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Posted By: Alan Jones on May 6, 2017
Appreciate this critique which goes to the heart of the school reform movement. Writers of all reform persuasions place a great deal of emphasis on processes to increase collaboration, but, the question I keep asking myself: collaborate over what---how to better implement or account for an antiquated model of learning?. The grammar of schooling so well described by Goodlad is a 19th century model of learning that continues to rule most classrooms in this country. When we talk about school change we need to talk about the substance of school change rather than the process of school change. My children and now my grandchildren continue to sit in classrooms that resemble the ones I sat in 50 years ago. Instead of spending time developing and institutionalizing processes for discussing better ways to implement institutional goals---curriculum alignment, data management, test preparation---we need processes to discuss both the value of the goals we are pursuing and the instructional platforms that continue to support those values. My suggestion is, to begin with, a Deweyite question, "how do children learn," and then construct a model of schooling that conforms to the answer to that question---hint: the response should contain any mention of the vocabularies that are listed in Goodlad's 1984 book. Should add that I recommend by book, Becoming A Strong Instructional Leader: Saying No to Business as Usual (http://www.amazon.com/Becoming-Strong-Instructional-Leader-Business/dp/0807753386/ref=sr_1_1?s=books&ie=UTF8&qid=1335271967&sr=1-1) as a primer on how to ask and enact substantive changes to the grammar of schooling.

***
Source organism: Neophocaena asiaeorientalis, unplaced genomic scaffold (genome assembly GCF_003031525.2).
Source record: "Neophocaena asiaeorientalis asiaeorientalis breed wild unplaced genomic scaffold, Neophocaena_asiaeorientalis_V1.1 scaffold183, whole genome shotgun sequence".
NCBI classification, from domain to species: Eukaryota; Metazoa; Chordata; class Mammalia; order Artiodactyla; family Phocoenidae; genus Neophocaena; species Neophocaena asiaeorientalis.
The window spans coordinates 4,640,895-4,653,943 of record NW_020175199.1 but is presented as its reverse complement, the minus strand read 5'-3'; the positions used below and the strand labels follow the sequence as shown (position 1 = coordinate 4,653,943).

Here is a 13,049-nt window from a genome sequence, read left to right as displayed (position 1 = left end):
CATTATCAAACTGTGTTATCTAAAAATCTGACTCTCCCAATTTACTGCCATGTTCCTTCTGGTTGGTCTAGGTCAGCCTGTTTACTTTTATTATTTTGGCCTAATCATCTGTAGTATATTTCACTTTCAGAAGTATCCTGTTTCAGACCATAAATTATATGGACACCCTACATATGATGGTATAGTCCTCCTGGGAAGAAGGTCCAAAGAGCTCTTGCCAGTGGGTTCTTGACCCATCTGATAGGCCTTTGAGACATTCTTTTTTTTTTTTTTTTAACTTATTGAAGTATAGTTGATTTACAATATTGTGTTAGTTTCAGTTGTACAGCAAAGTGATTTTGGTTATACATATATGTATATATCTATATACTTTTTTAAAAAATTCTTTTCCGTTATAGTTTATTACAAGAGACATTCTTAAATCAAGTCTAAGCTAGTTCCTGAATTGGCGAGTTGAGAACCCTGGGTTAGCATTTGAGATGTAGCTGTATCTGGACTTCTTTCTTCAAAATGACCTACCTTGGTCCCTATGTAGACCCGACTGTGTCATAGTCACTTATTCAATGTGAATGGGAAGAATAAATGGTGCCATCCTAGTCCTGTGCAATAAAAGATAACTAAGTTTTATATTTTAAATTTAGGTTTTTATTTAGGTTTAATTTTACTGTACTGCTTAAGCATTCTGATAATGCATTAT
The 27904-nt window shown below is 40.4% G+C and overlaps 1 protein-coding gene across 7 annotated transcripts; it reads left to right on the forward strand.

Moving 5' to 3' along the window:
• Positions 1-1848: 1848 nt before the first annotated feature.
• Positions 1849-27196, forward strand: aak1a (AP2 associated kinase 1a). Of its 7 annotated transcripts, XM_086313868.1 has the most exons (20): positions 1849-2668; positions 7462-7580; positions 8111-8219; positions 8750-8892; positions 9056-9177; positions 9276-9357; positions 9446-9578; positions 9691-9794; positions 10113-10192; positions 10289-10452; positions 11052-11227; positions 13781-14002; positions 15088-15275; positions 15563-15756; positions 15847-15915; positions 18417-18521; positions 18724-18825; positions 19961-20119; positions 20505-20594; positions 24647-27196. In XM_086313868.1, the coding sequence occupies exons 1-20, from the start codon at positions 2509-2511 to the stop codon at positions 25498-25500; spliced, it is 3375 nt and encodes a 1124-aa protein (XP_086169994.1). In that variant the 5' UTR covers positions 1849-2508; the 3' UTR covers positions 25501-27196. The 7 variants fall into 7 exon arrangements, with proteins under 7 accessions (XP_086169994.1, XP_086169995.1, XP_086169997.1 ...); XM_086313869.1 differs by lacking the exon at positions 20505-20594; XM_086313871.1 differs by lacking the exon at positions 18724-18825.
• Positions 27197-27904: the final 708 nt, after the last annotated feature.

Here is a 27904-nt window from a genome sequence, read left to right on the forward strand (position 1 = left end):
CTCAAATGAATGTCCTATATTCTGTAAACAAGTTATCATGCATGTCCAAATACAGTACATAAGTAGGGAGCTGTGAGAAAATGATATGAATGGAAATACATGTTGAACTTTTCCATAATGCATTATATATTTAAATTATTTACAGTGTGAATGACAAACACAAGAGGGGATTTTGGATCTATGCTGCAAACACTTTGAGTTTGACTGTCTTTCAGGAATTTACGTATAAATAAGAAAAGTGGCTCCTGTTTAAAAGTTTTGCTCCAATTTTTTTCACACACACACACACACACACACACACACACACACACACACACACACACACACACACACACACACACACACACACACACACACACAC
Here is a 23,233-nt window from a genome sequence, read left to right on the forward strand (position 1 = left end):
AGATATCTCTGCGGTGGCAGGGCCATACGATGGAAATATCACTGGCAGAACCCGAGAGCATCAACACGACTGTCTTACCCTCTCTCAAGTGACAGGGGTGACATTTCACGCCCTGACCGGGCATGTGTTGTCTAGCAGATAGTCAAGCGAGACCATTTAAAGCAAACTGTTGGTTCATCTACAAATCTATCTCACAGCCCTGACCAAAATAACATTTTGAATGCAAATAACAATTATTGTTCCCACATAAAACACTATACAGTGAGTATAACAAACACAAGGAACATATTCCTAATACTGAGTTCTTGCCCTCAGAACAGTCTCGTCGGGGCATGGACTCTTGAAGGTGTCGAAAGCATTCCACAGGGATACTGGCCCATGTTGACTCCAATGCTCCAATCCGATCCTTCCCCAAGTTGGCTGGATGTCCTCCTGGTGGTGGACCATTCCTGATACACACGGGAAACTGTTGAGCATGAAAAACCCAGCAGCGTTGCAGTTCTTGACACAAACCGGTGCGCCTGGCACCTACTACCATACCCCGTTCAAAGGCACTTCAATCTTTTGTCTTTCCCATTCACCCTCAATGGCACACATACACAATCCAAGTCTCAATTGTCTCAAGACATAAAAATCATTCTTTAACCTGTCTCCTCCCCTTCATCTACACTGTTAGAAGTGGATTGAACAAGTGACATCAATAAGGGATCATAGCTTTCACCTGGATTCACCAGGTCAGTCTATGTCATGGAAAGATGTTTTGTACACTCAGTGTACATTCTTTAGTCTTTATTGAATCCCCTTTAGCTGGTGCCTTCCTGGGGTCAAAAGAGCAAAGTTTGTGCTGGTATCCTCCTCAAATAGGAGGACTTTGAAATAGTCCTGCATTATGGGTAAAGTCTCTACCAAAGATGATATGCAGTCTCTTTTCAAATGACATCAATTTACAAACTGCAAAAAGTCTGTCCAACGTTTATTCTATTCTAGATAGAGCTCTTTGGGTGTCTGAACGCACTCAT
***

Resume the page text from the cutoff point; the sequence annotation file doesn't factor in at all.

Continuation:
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 THE GRAMMAR OF SCHOOLING by Alan Jones on May 6, 2017
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